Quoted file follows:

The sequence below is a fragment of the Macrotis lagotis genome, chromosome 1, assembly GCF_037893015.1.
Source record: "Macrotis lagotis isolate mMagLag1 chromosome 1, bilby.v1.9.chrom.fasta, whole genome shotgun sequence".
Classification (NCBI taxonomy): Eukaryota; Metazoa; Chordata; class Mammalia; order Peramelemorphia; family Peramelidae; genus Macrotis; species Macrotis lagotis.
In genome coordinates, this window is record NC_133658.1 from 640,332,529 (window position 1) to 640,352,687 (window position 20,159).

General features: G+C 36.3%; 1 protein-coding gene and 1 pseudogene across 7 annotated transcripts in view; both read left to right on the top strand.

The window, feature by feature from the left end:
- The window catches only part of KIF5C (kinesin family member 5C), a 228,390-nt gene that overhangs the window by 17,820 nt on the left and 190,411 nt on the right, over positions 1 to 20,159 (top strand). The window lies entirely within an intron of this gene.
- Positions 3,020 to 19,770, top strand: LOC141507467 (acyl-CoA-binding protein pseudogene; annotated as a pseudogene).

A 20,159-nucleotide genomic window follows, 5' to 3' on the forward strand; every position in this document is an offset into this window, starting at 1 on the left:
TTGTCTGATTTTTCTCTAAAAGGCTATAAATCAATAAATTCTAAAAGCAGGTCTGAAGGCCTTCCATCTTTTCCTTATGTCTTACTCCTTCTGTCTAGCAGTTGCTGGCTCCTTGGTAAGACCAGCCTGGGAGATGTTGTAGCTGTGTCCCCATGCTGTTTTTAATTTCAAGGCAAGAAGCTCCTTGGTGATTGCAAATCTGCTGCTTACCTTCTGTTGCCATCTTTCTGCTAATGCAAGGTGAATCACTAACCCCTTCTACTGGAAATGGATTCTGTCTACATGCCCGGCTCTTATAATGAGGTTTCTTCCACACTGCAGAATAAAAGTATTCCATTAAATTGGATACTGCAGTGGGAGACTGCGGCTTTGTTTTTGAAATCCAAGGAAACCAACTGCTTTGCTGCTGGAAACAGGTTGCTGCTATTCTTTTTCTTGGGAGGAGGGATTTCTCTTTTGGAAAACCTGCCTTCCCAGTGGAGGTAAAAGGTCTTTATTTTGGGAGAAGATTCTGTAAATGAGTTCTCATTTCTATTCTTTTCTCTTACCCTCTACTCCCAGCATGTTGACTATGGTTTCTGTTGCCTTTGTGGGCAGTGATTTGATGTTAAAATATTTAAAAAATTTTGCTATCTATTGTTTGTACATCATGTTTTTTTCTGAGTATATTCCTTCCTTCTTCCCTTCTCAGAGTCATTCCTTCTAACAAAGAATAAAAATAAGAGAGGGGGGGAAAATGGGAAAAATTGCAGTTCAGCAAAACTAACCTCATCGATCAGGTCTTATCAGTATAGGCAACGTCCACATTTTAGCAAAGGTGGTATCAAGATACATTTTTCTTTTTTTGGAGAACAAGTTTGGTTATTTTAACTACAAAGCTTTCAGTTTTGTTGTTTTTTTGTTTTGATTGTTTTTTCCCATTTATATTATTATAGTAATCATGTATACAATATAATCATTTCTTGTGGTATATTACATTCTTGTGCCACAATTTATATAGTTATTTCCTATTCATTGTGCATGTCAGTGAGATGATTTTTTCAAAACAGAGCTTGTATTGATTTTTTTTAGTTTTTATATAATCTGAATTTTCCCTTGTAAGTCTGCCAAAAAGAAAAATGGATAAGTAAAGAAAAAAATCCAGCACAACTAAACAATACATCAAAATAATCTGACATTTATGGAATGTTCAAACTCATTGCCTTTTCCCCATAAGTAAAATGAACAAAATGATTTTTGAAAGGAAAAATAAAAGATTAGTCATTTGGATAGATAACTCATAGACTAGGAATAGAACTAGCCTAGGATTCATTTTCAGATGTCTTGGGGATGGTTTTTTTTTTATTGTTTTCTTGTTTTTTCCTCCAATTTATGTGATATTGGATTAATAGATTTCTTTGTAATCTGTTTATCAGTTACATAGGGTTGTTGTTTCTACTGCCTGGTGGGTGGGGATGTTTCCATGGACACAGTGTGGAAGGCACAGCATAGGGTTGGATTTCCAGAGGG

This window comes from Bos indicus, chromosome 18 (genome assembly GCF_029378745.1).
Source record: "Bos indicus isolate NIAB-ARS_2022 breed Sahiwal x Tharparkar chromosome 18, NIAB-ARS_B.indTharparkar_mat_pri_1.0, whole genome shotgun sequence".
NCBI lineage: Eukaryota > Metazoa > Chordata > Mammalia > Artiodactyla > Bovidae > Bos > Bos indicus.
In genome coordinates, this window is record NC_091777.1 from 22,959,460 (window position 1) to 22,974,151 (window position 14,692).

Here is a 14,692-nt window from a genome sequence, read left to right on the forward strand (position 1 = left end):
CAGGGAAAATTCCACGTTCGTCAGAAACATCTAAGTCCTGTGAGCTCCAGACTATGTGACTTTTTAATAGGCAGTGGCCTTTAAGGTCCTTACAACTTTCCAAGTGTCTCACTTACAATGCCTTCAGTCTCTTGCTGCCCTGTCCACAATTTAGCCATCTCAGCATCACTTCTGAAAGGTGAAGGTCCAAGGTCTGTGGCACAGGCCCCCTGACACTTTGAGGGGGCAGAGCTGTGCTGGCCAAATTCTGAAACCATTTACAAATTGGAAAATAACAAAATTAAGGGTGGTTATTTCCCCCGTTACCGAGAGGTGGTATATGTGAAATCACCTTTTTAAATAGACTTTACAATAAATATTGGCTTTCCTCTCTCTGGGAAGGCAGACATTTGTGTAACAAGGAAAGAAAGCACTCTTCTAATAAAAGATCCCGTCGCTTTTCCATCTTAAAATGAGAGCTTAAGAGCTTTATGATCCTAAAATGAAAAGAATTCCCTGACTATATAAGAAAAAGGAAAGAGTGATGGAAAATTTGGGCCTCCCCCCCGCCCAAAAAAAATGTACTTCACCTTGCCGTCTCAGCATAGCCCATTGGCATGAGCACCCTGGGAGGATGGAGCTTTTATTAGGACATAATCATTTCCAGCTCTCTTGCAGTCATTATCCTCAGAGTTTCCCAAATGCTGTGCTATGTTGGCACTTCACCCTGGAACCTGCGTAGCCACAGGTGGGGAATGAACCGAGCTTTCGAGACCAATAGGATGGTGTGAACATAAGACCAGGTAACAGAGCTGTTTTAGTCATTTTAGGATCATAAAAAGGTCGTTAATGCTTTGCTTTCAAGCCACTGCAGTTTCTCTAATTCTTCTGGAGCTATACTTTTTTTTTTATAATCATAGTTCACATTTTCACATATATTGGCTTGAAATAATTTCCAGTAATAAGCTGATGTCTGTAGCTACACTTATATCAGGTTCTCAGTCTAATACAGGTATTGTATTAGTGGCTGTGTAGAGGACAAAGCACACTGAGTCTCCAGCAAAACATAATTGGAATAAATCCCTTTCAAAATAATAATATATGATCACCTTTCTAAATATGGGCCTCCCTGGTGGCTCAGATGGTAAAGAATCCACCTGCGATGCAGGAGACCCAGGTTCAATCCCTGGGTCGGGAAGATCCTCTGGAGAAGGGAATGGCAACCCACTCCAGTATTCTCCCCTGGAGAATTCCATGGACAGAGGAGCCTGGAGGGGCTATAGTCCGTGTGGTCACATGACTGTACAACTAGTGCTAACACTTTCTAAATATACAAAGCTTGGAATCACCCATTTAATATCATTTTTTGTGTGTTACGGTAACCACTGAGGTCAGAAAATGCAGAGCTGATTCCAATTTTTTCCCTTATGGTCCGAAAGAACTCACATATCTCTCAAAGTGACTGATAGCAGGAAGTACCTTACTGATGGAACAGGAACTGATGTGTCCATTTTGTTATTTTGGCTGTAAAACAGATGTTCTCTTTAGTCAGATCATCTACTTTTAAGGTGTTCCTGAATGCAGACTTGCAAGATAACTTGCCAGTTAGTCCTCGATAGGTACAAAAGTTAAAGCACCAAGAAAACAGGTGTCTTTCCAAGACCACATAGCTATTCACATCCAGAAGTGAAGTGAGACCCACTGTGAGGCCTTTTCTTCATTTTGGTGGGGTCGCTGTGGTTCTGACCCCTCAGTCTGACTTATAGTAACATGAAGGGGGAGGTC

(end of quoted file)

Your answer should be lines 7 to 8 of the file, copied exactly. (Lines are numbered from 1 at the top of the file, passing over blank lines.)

- The window catches only part of KIF5C (kinesin family member 5C), a 228,390-nt gene that overhangs the window by 17,820 nt on the left and 190,411 nt on the right, over positions 1 to 20,159 (top strand). The window lies entirely within an intron of this gene.
- Positions 3,020 to 19,770, top strand: LOC141507467 (acyl-CoA-binding protein pseudogene; annotated as a pseudogene).